Outer characterization

Fagin is an old man who runs a gang of criminals in London in Charles Dickens’ novel Oliver Twist. He is Jewish and is often referred to as “the Jew”. This has led to accusations that Dickens’ depiction of Fagin is antisemitic, because it conforms to many negative stereotypes about Jewish people. 

Fagin is described as being “a very old shriveled Jew, whose villainous-looking and repulsive face was obscured by a quantity of matted red hair. He was dressed in a greasy flannel gown, with his throat bare.” (Chapter 8, 83%). Fagin is a repulsive, evil character:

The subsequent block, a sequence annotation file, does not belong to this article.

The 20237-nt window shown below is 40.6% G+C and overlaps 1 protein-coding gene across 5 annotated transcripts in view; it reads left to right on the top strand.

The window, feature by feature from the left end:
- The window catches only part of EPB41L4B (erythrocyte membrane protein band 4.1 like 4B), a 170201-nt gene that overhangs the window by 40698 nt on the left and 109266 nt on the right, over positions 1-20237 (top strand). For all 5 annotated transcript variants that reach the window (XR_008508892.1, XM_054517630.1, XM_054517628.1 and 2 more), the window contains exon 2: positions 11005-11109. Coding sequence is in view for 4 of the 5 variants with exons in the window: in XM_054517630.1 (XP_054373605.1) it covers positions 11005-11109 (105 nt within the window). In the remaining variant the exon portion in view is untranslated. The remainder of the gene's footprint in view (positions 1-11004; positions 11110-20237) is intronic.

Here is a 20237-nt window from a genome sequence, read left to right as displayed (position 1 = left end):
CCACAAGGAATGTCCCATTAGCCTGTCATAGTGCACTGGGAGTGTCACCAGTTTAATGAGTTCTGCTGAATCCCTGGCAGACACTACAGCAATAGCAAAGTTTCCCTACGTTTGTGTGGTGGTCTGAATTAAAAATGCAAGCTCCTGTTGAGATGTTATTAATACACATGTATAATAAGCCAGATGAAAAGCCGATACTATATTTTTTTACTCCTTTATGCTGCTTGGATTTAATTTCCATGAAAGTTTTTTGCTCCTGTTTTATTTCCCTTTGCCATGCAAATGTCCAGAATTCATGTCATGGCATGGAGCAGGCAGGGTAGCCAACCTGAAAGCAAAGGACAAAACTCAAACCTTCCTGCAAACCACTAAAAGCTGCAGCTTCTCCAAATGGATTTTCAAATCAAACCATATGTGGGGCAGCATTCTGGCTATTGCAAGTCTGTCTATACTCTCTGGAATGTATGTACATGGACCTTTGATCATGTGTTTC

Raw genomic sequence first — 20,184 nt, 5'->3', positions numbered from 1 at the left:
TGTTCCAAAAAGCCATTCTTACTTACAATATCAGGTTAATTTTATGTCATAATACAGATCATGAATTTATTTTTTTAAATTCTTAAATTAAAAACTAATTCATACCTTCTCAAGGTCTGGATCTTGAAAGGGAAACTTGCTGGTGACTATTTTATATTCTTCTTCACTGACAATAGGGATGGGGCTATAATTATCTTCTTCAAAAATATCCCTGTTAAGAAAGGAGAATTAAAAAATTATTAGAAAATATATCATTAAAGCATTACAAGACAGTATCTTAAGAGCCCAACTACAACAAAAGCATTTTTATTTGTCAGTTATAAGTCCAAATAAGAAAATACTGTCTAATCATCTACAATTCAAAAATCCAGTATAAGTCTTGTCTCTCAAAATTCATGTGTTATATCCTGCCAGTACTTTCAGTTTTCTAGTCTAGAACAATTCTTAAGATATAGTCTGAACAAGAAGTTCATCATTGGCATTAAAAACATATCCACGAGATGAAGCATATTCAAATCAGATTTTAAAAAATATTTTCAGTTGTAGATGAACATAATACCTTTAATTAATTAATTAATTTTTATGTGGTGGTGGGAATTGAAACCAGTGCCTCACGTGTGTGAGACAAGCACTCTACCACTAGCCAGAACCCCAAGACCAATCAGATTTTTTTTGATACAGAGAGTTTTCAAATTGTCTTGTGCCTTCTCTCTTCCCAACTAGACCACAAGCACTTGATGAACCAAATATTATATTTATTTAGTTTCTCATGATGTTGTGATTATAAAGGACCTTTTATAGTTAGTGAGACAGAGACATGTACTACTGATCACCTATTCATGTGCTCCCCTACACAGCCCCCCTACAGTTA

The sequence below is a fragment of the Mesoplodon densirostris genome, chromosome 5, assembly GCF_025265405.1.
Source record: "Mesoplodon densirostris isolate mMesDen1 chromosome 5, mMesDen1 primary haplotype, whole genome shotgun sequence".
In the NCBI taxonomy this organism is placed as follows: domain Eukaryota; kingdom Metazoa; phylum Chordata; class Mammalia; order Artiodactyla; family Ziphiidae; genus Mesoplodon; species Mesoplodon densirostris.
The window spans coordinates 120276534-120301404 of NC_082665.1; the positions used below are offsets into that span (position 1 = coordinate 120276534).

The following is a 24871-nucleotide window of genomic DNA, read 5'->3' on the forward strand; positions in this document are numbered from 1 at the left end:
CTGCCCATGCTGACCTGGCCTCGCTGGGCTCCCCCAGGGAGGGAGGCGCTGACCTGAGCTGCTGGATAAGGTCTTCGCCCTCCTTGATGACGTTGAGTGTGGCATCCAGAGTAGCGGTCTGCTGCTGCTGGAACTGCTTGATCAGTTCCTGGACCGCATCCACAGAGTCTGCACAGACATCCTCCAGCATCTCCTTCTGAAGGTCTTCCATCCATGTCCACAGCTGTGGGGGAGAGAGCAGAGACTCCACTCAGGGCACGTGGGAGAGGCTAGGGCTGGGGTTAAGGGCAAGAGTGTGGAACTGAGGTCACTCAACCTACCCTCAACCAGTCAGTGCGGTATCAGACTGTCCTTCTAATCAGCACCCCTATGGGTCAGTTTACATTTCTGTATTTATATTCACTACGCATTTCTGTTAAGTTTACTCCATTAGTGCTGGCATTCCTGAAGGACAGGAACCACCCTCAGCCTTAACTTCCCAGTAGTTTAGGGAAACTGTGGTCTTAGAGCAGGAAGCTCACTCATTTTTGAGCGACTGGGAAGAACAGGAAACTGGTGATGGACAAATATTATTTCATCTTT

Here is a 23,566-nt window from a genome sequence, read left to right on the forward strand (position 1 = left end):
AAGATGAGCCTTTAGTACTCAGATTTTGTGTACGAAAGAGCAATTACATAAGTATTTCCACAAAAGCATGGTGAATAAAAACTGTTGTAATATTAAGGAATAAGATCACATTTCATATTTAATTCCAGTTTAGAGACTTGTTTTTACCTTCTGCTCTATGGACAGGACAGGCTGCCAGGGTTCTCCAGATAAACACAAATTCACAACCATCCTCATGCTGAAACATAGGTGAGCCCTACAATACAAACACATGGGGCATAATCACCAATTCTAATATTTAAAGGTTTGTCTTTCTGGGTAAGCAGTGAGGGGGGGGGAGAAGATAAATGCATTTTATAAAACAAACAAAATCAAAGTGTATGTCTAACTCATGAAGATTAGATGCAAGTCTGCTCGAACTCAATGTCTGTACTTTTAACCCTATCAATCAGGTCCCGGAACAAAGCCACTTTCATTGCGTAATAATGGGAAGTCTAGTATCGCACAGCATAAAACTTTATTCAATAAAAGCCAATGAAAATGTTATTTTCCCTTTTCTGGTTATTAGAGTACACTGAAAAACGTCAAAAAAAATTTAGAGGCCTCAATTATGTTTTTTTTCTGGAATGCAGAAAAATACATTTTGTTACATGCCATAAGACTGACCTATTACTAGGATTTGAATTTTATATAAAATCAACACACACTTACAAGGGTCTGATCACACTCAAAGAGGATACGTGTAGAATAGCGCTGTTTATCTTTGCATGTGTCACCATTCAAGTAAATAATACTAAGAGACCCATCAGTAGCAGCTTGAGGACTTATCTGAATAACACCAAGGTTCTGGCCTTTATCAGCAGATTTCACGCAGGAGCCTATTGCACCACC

As he glided stealthily along, creeping beneath the shelter of the walls and doorways, the hideous old man seemed like some loathsome reptile, engendered in the slime and darkness through which he moved: crawling forth by night, in search of some rich offal for a meal. (Chapter 19, 6%)

Inner characterization

Fagin is motivated by money

When we first meet Fagin, Oliver sees him looking lovingly at a box of stolen jewels: 

His eyes glistened as he raised the lid, and looked in. Dragging an old chair to the table, he sat down; and took from it a magnificent gold watch, sparkling with jewels.

‘Aha!’ said the Jew, shrugging up his shoulders, and distorting every feature with a hideous grin. (Chapter 9, 11%)

Fagin then goes about trying to turn Oliver into a thief. When he learns that Oliver might have died, he is “mad with rage” (Chapter 25,...

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